Nevertheless, RS60s and those who campaigned them were able to make the best of the FIA’s regulations, and the culmination of Porsche’s engineering allowed them to achieve an overall victory in the RS60’s debut at the 1960 12 Hours of Sebring, taking first and second place ahead of a Ferrari TR59/60. Later that year at that year’s Targa Florio, Jo Bonnier set both the fastest practice and race laps in a Werks RS60, and Hans Herrmann won the overall victory ahead of a Werks Ferrari 246S. At the Nurburgring 1000 km, Bonnier once again set the fastest practice lap in an RS60 and finished in second place, while another factory-entered RS60 took fourth. Despite not being present at Buenos Aires at the beginning of the season and not being a suitable contender for Le Mans where larger displacement was a necessity, the RS60 brought Porsche to second place in the World Championship with 26 points- just behind Ferrari with 30 points. In the 2.0 liter and below division though, the RS60 was dominant and clearly a formidable racer.
The RS60 was offered to privateers in an almost identical format to the cars campaigned by Porsche themselves. Only 17 examples of the RS60 were constructed in total- Porsche kept four RS60s for their Werks racing team and the remaining 13 were delivered to Porsche’s privateer racing customers. Only six of those cars were delivered to the United States, where it mirrored its successes overseas and successfully fought for the top position in a number of SCCA-sanctioned races throughout the country.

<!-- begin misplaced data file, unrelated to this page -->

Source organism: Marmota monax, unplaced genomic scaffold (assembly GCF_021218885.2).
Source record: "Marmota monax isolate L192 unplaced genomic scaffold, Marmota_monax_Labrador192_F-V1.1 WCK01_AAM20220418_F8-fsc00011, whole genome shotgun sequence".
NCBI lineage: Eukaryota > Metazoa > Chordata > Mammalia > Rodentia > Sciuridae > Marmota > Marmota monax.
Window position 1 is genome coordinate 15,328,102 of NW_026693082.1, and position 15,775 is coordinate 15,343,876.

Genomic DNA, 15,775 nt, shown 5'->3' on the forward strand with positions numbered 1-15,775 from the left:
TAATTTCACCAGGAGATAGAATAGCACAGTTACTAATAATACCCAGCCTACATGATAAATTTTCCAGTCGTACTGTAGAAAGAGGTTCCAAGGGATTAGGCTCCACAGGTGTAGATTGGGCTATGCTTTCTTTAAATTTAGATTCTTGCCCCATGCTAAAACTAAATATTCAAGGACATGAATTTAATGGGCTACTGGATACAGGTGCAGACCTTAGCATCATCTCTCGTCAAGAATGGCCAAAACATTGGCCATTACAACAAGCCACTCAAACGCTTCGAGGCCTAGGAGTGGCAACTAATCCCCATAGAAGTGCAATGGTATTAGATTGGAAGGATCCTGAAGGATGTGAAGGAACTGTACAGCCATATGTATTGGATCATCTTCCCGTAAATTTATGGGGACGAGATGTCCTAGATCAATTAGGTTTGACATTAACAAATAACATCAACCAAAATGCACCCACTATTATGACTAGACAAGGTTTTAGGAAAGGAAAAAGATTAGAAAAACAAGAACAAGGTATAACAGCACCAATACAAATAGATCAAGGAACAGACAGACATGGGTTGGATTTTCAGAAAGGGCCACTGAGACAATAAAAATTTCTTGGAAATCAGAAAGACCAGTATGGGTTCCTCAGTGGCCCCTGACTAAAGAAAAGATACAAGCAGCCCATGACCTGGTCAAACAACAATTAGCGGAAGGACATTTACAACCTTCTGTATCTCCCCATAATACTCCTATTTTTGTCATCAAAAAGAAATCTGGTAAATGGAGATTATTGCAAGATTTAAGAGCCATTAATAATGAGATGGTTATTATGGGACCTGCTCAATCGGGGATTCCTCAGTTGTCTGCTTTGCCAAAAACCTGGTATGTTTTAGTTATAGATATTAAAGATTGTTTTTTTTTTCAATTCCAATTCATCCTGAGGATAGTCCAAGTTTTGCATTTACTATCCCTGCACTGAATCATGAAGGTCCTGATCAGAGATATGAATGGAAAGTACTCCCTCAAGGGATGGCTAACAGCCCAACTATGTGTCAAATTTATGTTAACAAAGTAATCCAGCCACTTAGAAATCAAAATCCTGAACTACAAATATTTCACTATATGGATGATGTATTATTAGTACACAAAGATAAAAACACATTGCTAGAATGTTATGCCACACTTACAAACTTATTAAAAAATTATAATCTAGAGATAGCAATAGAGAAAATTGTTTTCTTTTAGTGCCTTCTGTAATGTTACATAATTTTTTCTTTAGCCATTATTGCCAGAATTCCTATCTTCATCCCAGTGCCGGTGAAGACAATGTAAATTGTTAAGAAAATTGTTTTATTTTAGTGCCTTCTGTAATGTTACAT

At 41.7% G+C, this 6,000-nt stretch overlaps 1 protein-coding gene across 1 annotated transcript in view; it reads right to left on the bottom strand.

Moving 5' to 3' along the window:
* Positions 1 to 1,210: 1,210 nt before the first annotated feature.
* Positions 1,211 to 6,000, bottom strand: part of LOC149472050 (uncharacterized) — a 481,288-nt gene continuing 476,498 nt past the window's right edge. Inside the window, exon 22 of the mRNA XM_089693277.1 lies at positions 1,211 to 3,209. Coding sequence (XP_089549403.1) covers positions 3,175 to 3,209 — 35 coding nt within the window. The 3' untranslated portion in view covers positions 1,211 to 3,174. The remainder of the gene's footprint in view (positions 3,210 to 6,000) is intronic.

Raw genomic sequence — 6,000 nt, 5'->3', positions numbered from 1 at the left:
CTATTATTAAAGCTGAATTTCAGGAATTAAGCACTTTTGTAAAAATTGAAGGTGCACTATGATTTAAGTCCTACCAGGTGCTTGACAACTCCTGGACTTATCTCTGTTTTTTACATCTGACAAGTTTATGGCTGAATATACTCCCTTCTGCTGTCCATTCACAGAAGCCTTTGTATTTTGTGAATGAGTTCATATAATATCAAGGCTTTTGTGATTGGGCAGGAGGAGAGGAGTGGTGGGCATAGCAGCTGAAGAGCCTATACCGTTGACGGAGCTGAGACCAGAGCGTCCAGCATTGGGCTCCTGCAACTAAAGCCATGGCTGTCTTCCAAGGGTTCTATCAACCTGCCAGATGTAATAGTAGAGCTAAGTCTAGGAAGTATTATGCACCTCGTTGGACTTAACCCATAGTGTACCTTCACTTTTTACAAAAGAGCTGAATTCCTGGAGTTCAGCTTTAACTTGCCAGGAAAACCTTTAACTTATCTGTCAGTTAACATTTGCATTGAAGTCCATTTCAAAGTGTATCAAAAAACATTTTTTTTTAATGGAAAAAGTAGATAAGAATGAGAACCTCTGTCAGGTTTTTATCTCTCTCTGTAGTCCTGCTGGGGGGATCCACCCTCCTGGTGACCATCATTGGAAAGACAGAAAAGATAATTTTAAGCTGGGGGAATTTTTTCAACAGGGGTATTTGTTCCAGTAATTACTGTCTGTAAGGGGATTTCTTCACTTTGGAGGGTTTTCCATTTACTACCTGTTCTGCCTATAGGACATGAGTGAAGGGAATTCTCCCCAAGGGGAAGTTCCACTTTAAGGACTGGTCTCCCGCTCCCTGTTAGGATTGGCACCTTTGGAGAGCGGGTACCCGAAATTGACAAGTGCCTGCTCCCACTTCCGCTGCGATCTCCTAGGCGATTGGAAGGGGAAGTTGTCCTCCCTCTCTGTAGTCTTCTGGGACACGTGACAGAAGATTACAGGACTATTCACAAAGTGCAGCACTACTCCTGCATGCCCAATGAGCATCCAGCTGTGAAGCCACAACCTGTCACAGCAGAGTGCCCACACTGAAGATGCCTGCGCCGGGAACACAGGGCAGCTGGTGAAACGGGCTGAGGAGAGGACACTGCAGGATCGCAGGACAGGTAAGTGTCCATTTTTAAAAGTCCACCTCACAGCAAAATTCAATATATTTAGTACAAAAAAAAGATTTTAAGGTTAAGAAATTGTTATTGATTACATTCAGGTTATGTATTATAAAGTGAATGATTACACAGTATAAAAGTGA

This example, 718-060, was delivered new to its first owner through the Midwestern Porsche distributor Ollie Schmidt’s Porsche Car Import, Inc., in Northbrook, Illinois to Bill Wuesthoff in Milwaukee, Wisconsin, in June of 1960. The factory invoice is dated June 9th, 1960, and Wm. Wuesthoff was noted as the purchaser with an engine displacement of 1500cc, silver metallic paintwork, and seats lined with artificial leather. The invoice price was $9,000 USD- an incredible premium considering that the later 904 Carrera GTS carried a sticker price of $7,425 in 1964. He had accents painted on the nose of the car and rockers in a blue-green metallic paint but left the car otherwise stock in its early life.